London Calling

Professional growth happens when we are challenged. The key to success is embracing the thrill of the unknown and unexpected.

The Head of The Being Group’s London office, Ian Knighton, tells how he transformed from a “video guy” into the executive running an international team.

The entertainer

I started making videos when I was 13. I was obsessed with creating these Star Wars-inspired lightsaber videos on YouTube. Looking back at them now they’re cringy little time capsules, but they definitely sparked my interest in storytelling and entertaining. I was the guy at school who made these “cool videos” — which no doubt played a part in keeping me interested.

I have to admit I kind of live for entertaining people. As a kid I was obsessed with magic tricks and yo-yos. I was playing trumpet by the age of nine and took up my real passion, the guitar, in my early teens. I played in the Sydney pop-punk band, Molly and The Krells, for five years. I also really enjoyed drama as a subject and wanted to get involved in theatre and musicals outside of school, but by then I had enough on my plate.

Video was a natural extension of that and another platform to entertain people. (Or perhaps yet another cry for attention, to be honest!) In the end, it was a choice between video and music. I was simply realistic with myself. I saw more opportunities in being on the tools behind the camera and in post-production, rather than fully committing to a musical career. I get just as much enjoyment out of creating videos as I do performing. While I love music, I didn’t want to end up a starving artist.

When I finished my Higher School Certificate, I was accepted into the Australian Film Television and Radio School (AFTRS), where I did a one-year diploma. I ended up one of the top performers in my cohort, and through that, was recommended to someone who would become my future employer.

In the zone

That job was in automotive, working with cars and mechanics for almost three years. I’m not a rev-head at all, so that was a fake-it-’til-you-make-it situation. I was on the cameras every single day and it was a brilliant learning experience.

My father, David, is a 3D animator. He was definitely a formative influence. It was amazing to have someone in the house I could just shout out to if I ran into a technical problem. YouTube didn’t have all the tutorial videos it does now!

My next gig was at CNET, a multinational online tech publication, then owned by CBS. We were shooting a lot of simple product reviews and I really wanted to up our game, so we were making these super stylistic videos that looked like commercials. It was a very different flavour to what they were doing in the United States and I’m proud of that work. I learned so much there and had some fabulous mentors.

I joined The Being Group as a videographer at the beginning of 2021. Even in the interview process, I got the feeling that it was an ego-free zone, dedicated to making great creative work.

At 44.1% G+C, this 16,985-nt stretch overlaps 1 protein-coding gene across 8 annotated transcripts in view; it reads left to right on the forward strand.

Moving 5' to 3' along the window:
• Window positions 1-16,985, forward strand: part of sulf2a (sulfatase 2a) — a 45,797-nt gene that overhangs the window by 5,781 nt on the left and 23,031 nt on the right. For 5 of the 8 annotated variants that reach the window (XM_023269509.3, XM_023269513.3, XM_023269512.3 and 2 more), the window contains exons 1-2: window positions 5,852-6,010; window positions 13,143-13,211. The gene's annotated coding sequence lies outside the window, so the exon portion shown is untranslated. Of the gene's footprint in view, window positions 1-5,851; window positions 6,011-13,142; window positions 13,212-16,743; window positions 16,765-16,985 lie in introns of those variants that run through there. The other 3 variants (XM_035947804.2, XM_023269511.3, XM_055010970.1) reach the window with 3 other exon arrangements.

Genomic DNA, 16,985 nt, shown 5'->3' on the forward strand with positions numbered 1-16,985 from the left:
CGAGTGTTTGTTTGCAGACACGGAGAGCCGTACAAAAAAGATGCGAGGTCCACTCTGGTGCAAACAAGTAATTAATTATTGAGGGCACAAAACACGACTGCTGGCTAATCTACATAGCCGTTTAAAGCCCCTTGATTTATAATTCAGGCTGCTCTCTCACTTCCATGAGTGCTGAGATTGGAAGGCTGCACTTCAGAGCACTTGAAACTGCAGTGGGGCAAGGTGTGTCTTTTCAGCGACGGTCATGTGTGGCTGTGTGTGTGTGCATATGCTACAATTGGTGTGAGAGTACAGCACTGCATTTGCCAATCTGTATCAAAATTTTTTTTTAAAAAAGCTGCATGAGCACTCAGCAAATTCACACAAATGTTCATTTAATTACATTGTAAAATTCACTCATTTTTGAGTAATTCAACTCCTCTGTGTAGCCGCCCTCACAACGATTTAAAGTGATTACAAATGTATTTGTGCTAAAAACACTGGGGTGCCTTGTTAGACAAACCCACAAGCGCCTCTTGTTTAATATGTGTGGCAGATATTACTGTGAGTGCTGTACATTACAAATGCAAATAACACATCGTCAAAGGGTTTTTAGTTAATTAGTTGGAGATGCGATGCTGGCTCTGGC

Culturally, it is exactly as it was presented to me, which is extremely rare. Professionally, it’s been amazing. I love getting out of my comfort zone, so I made it clear from the start I wanted to grow as much as possible. I like to push myself to the point of being nervous. When there’s a project that makes you think, “How are we going to pull this off?” and then you do, it’s a fantastic feeling. It’s the same sensation as being up on stage.

A labour of love

My partner Maria is Bulgarian. She completed her PhD in molecular biology, focusing on longevity, but her Australian visa ran out in 2022 and she had to move back to Europe for work. I told our CEO Siebert that as much as I adored my job in the visual media team, I might have to follow love to London.

What happened next was extraordinary. Siebert saw an opportunity in my problem. The Being Group had a presence in London for a few years, but it was time to build on that. So, he asked if I’d like to move to England and become Head of our London office.

I got to stay with BEING, continue building a life with my partner, and found myself pushed as far out of my comfort zone as I’ve ever been.

I’m originally a video guy. I’ve never been the head of anything before, but this is the perfect chance for me to rise to an opportunity. It’s daunting and thrilling at the same time; the old feeling of being challenged that sets me alight.

Keeping it real

It’s only been a few months and we’ve already found a great office, there’s excellent people joining the team, and we’ve got amazing clients coming on board. I can safely say this is the most exciting thing I’ve ever done, personally and professionally.

I’m going to make sure I see a lot of gigs, experience everything London has to offer, and try to join a band or find some mates to jam with. I know I need to keep a work-life balance happening as I tackle the biggest job of my career.

There’s a big responsibility to replicate the culture of the Sydney office, 17,000-odd kilometres away. It’s important we keep all the unique traditions and cultural signifiers that help make BEING what it is. That means I’m the one running out and getting cupcakes and gifts for new people when they start. It’s my job to make sure our one team, two time zones ethos is real.

My long-term goal is to make the London office a mirror of Sydney, with the same integrated functionality, standards of excellence, culture and brand awareness. It’s a huge task.

I never imagined in my wildest dreams that this is where a career in video would take me, but I’m thrilled it has.

If Ian wasn’t Head of our London office, he’d be trying his (sleight of) hand as a magician.

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